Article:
There is also QuickBooks Self Employment bundle you can check out which includes one Turbo Tax Online Self Employed  return....

http://quickbooks.intuit.com/self-employed

 

When you are self employed you are in business for yourself and the person or company that pays you is your customer or client.

 

To report your self employment income you will fill out schedule C in your personal 1040 tax return and pay SE self employment Tax.  You will need to use the Online Self Employed version or any Desktop program but the Desktop Home & Business version will have the most help.

 

Self Employment tax (Scheduled SE) is automatically generated if a person has $400 or more of net profit from self-employment.  You pay 15.3% SE tax on 92.35% of your Net Profit greater than $400.  The 15.3% self employed SE Tax is to pay both the employer part and employee part of Social Security and Medicare.  So you get social security credit for it when you retire.  You do get to take off the 50% ER portion of the SE tax as an adjustment on Schedule 1 line 27.  The SE tax is already included in your tax due or reduced your refund.  It is on the Schedule 4 line 57.  The SE tax is in addition to your regular income tax on the net profit.

 

Here is some IRS reading material……

 

IRS information on Self Employment

http://www.irs.gov/Businesses/Small-Businesses-&-Self-Employed/Self-Employed-Individuals-Tax-Center

 

Pulication 334, Tax Guide for Small Business

http://www.irs.gov/pub/irs-pdf/p334.pdf

 

Publication 535 Business Expenses

http://www.irs.gov/pub/irs-pdf/p535.pdf

 

You might need to send in Estimates to cover the SE tax.  

You must make quarterly estimated tax payments for the current tax year if both of the following apply:

- 1. You expect to owe at least $1,000 in tax for the current tax year, after subtracting your withholding and credits.

 

- 2. You expect your withholding and credits to be less than the smaller of:

    90% of the tax to be shown on your current year’s tax return, or

  100% of the tax shown on your prior year’s tax return. (Your prior year tax return must cover all 12 months).

 

Here are the blank Estimates and instructions…..

http://www.irs.gov/pub/irs-pdf/f1040es.pdf

 

The 1040ES quarterly estimates are due April 15, 2019, June 17, Sept 16 and Jan 15, 2020.  Your state will also have their own estimate forms.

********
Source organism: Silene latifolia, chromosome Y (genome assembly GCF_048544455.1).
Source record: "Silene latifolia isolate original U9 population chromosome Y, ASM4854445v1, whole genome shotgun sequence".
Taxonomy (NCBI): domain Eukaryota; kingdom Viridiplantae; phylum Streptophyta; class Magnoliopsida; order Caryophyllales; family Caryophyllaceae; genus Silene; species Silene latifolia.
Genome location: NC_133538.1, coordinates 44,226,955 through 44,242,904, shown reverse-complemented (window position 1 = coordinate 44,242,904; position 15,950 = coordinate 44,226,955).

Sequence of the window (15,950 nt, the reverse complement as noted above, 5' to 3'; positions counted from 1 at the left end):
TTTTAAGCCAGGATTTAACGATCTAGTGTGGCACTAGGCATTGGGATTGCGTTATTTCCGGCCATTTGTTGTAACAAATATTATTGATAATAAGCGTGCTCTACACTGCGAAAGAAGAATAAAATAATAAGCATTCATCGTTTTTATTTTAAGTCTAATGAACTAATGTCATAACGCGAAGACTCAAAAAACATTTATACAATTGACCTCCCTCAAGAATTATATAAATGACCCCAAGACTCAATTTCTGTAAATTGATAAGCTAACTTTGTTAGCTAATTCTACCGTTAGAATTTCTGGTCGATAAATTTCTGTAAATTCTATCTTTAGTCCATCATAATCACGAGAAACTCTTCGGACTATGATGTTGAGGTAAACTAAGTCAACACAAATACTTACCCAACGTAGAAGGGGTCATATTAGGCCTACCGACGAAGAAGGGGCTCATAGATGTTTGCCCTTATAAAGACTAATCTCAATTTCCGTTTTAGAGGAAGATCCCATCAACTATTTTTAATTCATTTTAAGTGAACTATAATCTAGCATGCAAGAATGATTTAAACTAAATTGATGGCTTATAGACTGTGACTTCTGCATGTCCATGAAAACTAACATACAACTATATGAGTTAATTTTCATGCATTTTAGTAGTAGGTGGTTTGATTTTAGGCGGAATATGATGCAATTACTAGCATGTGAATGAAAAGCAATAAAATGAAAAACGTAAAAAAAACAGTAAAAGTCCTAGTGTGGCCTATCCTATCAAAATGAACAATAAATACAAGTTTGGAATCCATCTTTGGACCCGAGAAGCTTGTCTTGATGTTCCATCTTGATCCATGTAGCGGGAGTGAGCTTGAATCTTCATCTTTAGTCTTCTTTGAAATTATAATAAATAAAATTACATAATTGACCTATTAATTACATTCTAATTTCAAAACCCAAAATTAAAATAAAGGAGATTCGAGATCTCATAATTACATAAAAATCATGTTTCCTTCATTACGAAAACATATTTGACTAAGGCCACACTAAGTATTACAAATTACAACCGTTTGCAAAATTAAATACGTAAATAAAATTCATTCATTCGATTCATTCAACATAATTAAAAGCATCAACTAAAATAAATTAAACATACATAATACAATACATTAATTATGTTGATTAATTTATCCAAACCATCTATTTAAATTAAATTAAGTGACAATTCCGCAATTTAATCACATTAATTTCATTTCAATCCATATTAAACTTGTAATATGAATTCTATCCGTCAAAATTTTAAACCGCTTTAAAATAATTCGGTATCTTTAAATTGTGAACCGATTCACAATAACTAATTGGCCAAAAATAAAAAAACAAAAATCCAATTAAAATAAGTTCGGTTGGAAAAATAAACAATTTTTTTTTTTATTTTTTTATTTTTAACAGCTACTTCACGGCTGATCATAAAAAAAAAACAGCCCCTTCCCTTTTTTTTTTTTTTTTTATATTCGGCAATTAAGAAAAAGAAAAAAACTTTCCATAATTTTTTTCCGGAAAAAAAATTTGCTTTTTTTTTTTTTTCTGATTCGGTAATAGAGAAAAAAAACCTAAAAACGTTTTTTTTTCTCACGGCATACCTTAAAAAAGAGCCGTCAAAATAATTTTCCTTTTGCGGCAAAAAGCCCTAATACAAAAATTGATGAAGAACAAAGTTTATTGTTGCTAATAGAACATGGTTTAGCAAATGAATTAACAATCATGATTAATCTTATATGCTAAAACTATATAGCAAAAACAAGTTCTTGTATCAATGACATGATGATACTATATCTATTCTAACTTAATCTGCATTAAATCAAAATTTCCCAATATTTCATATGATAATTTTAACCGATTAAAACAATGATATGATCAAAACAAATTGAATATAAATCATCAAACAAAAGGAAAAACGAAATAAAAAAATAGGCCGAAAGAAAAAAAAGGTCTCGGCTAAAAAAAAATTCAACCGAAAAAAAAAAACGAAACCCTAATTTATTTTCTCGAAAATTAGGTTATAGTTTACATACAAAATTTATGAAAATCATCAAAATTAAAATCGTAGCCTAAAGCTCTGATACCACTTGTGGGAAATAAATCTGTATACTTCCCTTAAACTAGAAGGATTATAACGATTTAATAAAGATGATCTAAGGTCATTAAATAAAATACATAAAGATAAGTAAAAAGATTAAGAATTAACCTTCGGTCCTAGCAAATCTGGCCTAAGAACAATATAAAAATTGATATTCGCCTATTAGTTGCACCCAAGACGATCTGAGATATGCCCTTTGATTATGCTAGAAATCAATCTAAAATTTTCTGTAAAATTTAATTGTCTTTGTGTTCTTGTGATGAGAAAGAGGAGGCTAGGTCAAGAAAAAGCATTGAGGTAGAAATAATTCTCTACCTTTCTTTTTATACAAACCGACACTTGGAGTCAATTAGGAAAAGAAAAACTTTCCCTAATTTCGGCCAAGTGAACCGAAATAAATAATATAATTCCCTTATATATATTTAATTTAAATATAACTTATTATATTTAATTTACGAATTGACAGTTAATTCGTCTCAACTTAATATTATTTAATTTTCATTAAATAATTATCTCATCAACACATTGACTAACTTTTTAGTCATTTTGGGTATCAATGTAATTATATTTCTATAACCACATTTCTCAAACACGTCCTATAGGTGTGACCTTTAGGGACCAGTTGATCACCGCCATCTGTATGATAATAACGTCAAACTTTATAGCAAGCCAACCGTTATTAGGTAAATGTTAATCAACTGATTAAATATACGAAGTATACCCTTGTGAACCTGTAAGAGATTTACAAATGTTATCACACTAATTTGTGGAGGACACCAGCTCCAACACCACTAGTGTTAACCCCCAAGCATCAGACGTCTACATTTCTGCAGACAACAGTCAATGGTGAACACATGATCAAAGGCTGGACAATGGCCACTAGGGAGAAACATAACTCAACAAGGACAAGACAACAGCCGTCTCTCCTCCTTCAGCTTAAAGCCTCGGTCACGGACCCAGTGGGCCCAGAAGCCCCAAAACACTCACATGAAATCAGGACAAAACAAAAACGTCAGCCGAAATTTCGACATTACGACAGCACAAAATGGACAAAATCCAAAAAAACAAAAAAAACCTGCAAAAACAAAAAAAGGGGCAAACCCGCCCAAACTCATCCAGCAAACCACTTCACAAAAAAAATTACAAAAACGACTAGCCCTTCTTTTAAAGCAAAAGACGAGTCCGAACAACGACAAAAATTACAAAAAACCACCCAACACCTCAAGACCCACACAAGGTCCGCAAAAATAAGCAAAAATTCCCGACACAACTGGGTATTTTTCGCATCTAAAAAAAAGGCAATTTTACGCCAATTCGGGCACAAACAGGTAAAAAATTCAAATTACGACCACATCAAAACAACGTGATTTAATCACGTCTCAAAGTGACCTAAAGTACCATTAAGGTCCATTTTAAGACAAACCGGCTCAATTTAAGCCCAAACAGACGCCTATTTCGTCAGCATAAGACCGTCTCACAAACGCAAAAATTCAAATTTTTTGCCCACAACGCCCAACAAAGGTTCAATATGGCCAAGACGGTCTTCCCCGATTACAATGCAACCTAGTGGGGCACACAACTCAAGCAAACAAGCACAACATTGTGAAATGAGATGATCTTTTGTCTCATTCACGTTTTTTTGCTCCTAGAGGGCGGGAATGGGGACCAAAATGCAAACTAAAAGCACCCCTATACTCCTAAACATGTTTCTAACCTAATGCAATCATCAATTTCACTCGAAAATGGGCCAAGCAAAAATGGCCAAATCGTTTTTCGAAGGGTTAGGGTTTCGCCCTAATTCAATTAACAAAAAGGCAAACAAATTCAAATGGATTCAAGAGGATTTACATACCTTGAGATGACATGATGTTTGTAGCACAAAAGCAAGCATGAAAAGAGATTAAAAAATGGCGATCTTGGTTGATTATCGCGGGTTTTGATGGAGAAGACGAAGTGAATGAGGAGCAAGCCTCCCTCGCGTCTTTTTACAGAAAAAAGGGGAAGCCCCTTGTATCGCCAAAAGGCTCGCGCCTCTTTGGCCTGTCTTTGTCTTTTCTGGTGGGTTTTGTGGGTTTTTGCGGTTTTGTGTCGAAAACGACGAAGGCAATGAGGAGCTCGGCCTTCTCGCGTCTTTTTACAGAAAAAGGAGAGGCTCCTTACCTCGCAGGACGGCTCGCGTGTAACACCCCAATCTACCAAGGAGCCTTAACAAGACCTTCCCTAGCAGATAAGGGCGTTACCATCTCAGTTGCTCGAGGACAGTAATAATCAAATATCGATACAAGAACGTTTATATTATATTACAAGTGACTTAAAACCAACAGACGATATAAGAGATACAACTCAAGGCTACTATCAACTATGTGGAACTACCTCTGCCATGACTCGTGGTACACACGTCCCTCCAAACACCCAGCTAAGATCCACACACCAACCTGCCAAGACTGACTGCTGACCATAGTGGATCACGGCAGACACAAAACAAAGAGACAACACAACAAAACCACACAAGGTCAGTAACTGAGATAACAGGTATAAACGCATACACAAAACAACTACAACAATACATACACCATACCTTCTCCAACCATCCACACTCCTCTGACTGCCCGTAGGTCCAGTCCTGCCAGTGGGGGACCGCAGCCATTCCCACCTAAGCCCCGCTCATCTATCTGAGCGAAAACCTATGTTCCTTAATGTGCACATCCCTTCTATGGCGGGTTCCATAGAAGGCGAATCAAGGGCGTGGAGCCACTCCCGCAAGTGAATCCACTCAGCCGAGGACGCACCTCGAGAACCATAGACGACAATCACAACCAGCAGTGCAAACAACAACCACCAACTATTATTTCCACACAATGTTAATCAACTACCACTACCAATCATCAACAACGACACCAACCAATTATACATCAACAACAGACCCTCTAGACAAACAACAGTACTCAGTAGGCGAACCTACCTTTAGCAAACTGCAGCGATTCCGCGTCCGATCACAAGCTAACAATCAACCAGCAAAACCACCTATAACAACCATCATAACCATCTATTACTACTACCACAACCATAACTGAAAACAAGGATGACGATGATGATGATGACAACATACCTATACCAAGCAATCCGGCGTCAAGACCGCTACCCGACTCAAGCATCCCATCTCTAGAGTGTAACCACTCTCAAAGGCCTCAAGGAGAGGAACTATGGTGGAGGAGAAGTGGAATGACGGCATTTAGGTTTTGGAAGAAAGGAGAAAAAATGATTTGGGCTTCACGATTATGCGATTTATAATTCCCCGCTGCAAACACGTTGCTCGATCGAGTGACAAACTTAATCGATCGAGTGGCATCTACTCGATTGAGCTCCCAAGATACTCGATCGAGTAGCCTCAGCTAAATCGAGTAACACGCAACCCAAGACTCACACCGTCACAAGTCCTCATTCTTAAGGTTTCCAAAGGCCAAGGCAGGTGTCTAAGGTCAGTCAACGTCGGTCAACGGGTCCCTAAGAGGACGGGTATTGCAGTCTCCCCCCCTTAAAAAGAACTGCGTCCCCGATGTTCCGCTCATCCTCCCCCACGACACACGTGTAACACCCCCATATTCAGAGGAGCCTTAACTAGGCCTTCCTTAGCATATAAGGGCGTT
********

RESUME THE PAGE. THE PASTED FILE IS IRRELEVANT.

Or you can pay directly on the IRS website https://www.irs.gov/payments

Be sure to pick the right kind of payment and year.....2019 Estimate

 

 

View solution in original post

xmasbaby0
Level 15

1099?

Money that you receive as a gift is not taxable income to you, and you do not need to report it on your income tax return.  Money that you gave as a gift to someone else is not deductible for your taxes.

**Disclaimer: Every effort has been made to offer the most correct information possible. The poster disclaims any legal responsibility for the accuracy of the information that is contained in this post.**
rjs
Level 15
Level 15

1099?


@minatokunx wrote:

Second question: I understand that commuting to work with Uber is nondeductible . . . but the expense still goes on the form, correct?


No. Commuting expenses do not go anywhere on your tax return. Commuting expenses are not deductible, no matter what means of transportation you use.

 


@minatokunx wrote:

Third question: I also did a bit of Amazon Mturk (just a little over $100 during the Summer). Do I just add that $100 to whatever I make during this contract work, or do I also have to explain that separately?

If the nature of the MTurk work that you did is very different from the type of work you are now doing for the startup, then technically you should report it as a separate business. But for $100 I wouldn't bother. Just add it to your contracting income. The IRS is not going to complain, as long as the income is reported.

 


@minatokunx wrote:

Last question: I received a Financial Aid refund of $745 this semester. Where will this go on the form?


What do you mean by a "Financial Aid refund"? Do you mean that the financial aid that you received was more than your tuition and fees? If so, the excess has to be reported as taxable scholarship income. This should get taken care of when you enter your Form 1098-T and your education expenses in TurboTax. On the actual tax form, taxable scholarship income is included on the same line as wages, with a notation of SCH and the amount. TurboTax will make the appropriate entry on the form.

 


@minatokunx wrote:

And where would cash I received as "gifts" go?

Why do you put "gifts" in quotes? Was the cash not really gifts? Who paid the cash to you, and why? If it's not really gifts, you probably have to report it as income.

 


@minatokunx wrote:

I reside in Florida, if that'll mean anything.


It means you do not have to file a state income tax return, since Florida has no state income tax.

 


@minatokunx wrote:

Do I file the 1099-MISC?


You do not file a Form 1099-MISC. You will receive a 1099-MISC from the company that you are contracting for. You enter the 1099-MISC in TurboTax. That's how you report your contracting income.